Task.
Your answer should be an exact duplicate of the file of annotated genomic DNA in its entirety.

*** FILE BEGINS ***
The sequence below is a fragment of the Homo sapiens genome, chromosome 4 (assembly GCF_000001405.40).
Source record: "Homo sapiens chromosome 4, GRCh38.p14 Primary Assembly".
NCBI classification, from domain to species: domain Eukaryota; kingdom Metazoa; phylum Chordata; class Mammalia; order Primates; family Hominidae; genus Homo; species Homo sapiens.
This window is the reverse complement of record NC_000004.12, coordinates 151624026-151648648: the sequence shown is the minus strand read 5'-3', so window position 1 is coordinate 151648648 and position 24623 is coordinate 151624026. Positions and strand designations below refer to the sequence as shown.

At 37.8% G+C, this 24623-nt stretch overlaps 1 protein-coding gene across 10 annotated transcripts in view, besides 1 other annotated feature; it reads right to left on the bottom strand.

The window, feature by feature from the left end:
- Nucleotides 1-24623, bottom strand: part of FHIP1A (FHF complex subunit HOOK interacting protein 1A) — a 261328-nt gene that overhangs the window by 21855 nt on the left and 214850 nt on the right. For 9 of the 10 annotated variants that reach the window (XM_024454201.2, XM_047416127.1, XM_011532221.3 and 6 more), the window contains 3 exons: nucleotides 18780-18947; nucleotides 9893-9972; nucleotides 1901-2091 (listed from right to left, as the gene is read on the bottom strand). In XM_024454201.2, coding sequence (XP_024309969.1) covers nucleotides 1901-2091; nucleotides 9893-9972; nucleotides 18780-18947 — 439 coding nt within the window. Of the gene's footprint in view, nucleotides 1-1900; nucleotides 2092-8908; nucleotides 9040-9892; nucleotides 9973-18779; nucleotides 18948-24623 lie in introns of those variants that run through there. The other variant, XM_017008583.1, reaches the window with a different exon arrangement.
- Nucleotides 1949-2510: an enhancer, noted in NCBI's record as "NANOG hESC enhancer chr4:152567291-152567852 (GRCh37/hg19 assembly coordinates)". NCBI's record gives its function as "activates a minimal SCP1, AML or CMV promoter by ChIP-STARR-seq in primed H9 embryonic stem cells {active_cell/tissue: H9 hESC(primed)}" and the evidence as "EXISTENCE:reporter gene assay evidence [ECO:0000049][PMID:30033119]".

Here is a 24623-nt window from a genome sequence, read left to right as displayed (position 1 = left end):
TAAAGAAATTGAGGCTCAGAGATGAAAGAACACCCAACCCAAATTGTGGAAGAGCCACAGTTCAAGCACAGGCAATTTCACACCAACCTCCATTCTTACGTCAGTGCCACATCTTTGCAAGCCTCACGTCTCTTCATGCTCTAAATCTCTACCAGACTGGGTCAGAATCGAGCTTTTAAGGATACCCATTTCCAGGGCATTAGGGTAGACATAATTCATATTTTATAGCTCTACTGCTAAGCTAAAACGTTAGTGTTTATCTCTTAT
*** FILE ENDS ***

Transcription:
The sequence below is a fragment of the Homo sapiens genome, chromosome 4 (assembly GCF_000001405.40).
Source record: "Homo sapiens chromosome 4, GRCh38.p14 Primary Assembly".
NCBI classification, from domain to species: domain Eukaryota; kingdom Metazoa; phylum Chordata; class Mammalia; order Primates; family Hominidae; genus Homo; species Homo sapiens.
This window is the reverse complement of record NC_000004.12, coordinates 151624026-151648648: the sequence shown is the minus strand read 5'-3', so window position 1 is coordinate 151648648 and position 24623 is coordinate 151624026. Positions and strand designations below refer to the sequence as shown.

At 37.8% G+C, this 24623-nt stretch overlaps 1 protein-coding gene across 10 annotated transcripts in view, besides 1 other annotated feature; it reads right to left on the bottom strand.

The window, feature by feature from the left end:
- Nucleotides 1-24623, bottom strand: part of FHIP1A (FHF complex subunit HOOK interacting protein 1A) — a 261328-nt gene that overhangs the window by 21855 nt on the left and 214850 nt on the right. For 9 of the 10 annotated variants that reach the window (XM_024454201.2, XM_047416127.1, XM_011532221.3 and 6 more), the window contains 3 exons: nucleotides 18780-18947; nucleotides 9893-9972; nucleotides 1901-2091 (listed from right to left, as the gene is read on the bottom strand). In XM_024454201.2, coding sequence (XP_024309969.1) covers nucleotides 1901-2091; nucleotides 9893-9972; nucleotides 18780-18947 — 439 coding nt within the window. Of the gene's footprint in view, nucleotides 1-1900; nucleotides 2092-8908; nucleotides 9040-9892; nucleotides 9973-18779; nucleotides 18948-24623 lie in introns of those variants that run through there. The other variant, XM_017008583.1, reaches the window with a different exon arrangement.
- Nucleotides 1949-2510: an enhancer, noted in NCBI's record as "NANOG hESC enhancer chr4:152567291-152567852 (GRCh37/hg19 assembly coordinates)". NCBI's record gives its function as "activates a minimal SCP1, AML or CMV promoter by ChIP-STARR-seq in primed H9 embryonic stem cells {active_cell/tissue: H9 hESC(primed)}" and the evidence as "EXISTENCE:reporter gene assay evidence [ECO:0000049][PMID:30033119]".

Here is a 24623-nt window from a genome sequence, read left to right as displayed (position 1 = left end):
TAAAGAAATTGAGGCTCAGAGATGAAAGAACACCCAACCCAAATTGTGGAAGAGCCACAGTTCAAGCACAGGCAATTTCACACCAACCTCCATTCTTACGTCAGTGCCACATCTTTGCAAGCCTCACGTCTCTTCATGCTCTAAATCTCTACCAGACTGGGTCAGAATCGAGCTTTTAAGGATACCCATTTCCAGGGCATTAGGGTAGACATAATTCATATTTTATAGCTCTACTGCTAAGCTAAAACGTTAGTGTTTATCTCTTAT